superior by making me feel worthless. I learned to deal with some
of this in counseling, but how long can someone be expected to hold up
in a marriage with someone like that?
Dr. Harley, I've told him I am willing to do anything if we could only
try to make our marriage pleasant. At times he will agree, but he
never follows through. I have given up my dreams of a good marriage one by one until I have very
little hope left. I am starting to get depressed again, and the depression
only makes things worse. I feel so trapped. I do not believe
in divorce, and even if I did, I would still have to deal with him about
the children. It would be trading one set of problems for another.
I am reluctant to return to my counselor. I feel he was getting
frustrated anyway. He thinks I should divorce my husband, and I keep
wanting to figure out a way to save my marriage. I have tried some
of the suggestion in your books by myself, but I don't have what it takes
to keep it up alone anymore. It seems to be a dead end situation.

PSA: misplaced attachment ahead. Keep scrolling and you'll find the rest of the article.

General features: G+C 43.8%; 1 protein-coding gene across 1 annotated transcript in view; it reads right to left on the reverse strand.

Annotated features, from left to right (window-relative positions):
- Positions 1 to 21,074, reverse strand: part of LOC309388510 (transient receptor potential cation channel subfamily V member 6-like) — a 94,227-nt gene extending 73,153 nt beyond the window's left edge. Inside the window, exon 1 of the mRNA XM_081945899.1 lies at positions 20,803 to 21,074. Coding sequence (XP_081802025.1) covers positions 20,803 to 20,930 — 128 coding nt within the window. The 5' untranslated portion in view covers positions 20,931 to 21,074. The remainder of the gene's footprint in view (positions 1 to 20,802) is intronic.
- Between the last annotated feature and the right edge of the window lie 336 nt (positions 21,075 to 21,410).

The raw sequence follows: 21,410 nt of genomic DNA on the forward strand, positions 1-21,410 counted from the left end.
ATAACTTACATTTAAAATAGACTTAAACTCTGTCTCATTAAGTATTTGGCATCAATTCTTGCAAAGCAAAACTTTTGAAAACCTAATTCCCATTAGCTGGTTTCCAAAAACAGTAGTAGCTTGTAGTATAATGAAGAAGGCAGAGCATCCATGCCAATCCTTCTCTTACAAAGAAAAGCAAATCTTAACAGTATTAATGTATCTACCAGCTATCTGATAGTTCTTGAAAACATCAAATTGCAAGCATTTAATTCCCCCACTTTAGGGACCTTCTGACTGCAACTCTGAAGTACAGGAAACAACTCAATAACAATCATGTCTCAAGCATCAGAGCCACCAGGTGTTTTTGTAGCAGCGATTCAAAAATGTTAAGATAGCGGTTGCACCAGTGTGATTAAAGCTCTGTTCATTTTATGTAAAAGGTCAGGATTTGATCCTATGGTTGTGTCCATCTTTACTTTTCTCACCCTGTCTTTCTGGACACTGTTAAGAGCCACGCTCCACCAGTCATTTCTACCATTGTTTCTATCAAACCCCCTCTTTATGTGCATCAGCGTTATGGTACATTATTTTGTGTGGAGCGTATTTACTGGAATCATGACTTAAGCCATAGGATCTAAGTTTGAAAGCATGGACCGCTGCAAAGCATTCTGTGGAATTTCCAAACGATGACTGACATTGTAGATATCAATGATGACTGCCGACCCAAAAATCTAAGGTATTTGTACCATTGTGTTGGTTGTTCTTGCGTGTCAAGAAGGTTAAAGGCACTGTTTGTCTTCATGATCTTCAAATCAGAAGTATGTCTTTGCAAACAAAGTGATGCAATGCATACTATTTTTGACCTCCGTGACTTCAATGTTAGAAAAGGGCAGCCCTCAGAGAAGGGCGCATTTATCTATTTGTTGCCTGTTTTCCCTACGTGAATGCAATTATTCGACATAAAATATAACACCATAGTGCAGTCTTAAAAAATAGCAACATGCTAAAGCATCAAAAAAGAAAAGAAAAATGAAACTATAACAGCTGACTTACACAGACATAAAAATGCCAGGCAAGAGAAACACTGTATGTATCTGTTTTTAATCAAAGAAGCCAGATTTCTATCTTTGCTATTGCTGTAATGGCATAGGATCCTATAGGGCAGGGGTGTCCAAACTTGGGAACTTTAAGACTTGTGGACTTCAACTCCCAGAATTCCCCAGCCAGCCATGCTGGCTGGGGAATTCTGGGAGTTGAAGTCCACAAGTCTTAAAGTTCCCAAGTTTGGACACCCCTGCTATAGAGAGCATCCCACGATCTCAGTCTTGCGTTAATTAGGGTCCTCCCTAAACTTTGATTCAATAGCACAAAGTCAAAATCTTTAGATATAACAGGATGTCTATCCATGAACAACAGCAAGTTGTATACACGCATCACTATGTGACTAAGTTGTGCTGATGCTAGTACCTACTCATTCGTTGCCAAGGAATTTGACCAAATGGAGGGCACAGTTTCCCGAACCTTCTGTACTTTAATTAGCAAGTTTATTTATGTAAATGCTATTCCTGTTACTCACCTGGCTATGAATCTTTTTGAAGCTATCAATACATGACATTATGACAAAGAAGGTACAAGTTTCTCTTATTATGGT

I grew up believing that marriage was a very special relationship between
a man and a woman and I looked forward to it, but I don't think I will
ever be able to have that experience. Do you have any suggestions?
I don't have your husband's side of the story, so my advice is admittedly
dependent on the truth of your perspective. But if what you say is
true, I would recommend that you go back to see the counselor you were
seeing for depression, and then reinstate your plan for a separation.
I think you were on the right track when you were planning to separate
before, but now you know that it will take quite a bit of time for your
husband to learn to treat you with respect . He has developed some
very bad habits, and it will take him maybe a year or longer to overcome
He has agreed to make changes in the past, but just agreeing to change